They explicitly state that it’s a move to support a good work/life balance for all employees. Giving employees the autonomy to manage their own workloads and schedules also empowers employees, making them feel trusted, valued, and respected.

Bryan Chaney, Indeed’s director of talent attraction, explained: “Not only is it better for people to be able to take time off when they need it, so they’re not worrying when they have emergencies or they need balance in their life, but if we treat people like adults, they typically behave like adults.

“It’s giving employees that freedom to make the decision, to use their time how they need to use it to hit their goals.”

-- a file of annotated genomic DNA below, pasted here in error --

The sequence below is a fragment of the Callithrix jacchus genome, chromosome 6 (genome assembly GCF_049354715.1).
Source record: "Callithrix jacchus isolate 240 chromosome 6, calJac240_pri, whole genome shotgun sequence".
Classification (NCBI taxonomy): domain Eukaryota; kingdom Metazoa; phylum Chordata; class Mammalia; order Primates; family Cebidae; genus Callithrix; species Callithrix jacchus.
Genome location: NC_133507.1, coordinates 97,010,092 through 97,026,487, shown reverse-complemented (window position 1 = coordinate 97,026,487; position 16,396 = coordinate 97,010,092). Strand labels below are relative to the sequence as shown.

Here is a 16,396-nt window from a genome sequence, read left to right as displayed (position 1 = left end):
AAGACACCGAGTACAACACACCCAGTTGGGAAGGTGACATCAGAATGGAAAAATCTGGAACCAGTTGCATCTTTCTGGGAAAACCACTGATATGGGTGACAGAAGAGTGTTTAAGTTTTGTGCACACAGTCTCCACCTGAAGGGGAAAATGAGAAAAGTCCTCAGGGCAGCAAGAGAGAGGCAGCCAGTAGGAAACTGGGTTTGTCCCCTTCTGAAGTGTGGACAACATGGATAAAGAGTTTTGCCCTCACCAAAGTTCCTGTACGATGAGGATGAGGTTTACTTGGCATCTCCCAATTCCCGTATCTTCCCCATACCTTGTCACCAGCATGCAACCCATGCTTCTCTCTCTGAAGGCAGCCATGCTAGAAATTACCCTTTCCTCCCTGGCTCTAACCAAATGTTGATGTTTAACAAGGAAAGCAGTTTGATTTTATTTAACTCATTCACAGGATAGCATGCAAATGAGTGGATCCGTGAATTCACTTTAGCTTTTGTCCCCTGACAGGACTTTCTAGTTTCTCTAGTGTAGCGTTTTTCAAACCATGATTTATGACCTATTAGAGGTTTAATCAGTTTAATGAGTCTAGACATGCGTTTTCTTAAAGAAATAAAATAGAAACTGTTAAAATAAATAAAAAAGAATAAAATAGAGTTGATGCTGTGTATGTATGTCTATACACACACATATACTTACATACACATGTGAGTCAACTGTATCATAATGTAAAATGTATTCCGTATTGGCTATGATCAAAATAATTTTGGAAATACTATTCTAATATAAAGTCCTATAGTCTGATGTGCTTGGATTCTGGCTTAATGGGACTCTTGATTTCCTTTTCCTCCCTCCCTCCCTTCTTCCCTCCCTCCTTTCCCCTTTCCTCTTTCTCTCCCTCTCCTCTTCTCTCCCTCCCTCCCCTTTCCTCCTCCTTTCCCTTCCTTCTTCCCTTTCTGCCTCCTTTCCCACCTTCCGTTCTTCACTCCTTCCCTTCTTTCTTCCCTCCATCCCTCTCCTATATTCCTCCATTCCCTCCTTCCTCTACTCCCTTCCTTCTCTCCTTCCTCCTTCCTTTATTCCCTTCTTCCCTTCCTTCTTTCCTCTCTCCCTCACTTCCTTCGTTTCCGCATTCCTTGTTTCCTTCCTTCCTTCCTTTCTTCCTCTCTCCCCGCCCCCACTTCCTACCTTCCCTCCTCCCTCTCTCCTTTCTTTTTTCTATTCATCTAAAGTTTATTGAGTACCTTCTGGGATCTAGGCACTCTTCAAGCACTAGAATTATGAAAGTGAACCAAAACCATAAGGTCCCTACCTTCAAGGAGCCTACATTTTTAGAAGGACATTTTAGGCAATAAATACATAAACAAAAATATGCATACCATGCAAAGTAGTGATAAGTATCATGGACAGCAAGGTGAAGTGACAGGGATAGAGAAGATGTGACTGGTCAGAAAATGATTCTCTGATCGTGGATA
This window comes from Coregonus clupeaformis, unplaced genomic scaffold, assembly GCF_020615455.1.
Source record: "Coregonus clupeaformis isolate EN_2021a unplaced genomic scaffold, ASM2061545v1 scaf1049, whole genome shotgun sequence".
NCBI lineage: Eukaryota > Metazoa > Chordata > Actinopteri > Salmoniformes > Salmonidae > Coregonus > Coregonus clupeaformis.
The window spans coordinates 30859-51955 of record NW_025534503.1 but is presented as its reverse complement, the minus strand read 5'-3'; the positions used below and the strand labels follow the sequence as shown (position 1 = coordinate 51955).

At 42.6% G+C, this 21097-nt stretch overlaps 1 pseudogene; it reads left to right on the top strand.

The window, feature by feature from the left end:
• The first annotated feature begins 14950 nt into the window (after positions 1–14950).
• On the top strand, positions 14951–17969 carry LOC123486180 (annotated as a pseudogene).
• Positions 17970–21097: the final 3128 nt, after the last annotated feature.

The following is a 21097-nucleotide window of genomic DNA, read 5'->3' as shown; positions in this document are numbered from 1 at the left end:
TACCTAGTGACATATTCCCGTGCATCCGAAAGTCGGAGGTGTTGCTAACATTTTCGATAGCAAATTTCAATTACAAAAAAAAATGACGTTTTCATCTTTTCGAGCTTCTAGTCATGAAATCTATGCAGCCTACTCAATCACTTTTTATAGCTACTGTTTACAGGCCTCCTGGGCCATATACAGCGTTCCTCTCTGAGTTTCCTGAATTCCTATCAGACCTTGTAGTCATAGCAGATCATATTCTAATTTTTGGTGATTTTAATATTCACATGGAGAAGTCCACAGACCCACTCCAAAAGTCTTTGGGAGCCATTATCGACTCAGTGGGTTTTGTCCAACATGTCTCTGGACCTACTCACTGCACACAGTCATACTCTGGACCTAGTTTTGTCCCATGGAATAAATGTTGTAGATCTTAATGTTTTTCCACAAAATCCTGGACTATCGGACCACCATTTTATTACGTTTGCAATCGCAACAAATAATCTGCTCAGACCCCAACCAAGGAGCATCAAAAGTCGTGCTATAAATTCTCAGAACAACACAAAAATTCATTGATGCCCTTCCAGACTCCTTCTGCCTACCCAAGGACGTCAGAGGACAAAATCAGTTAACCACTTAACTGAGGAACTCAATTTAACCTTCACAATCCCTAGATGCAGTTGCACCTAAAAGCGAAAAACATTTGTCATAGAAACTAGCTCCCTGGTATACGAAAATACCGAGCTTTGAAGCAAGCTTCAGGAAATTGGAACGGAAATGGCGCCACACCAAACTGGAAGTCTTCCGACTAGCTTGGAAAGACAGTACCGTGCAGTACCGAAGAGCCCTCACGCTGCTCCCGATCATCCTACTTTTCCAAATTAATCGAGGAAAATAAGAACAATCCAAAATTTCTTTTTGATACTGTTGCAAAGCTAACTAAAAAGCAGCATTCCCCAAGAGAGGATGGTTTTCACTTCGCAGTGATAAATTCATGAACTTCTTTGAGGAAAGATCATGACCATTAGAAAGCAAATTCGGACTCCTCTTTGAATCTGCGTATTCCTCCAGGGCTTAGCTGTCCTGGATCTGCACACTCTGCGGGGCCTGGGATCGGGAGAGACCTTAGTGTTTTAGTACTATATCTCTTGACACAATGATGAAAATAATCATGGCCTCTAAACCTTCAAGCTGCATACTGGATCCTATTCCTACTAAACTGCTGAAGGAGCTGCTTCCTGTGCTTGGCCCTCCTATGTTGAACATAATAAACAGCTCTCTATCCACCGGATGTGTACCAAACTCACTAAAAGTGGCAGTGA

Can Unlimited Annual Leave Reduce Unplanned Absences?

 

 

Overwork can lead to stress, anxiety, and other harmful conditions. If employees are allowed to take off as much time as they want, they may be less likely to work to the point of exhaustion.

That’s certainly the effect some companies see when they introduce unlimited annual leave policies. Australian consulting firm Inventium claimed that sick leave levels fell by 50% in two years after they introduced unlimited annual leave.

Business owner Dr Amantha Imber said that she introduced the policy to reduce unpaid overtime. Many of her consultants used to work more than 50 hours a week, which Dr Imber admitted was “not good for anyone. It’s not good for staff, it’s not good for the business when people are doing all this unpaid overtime and presumably getting pretty worn out or burnt out in the process. That’s terrible for productivity.”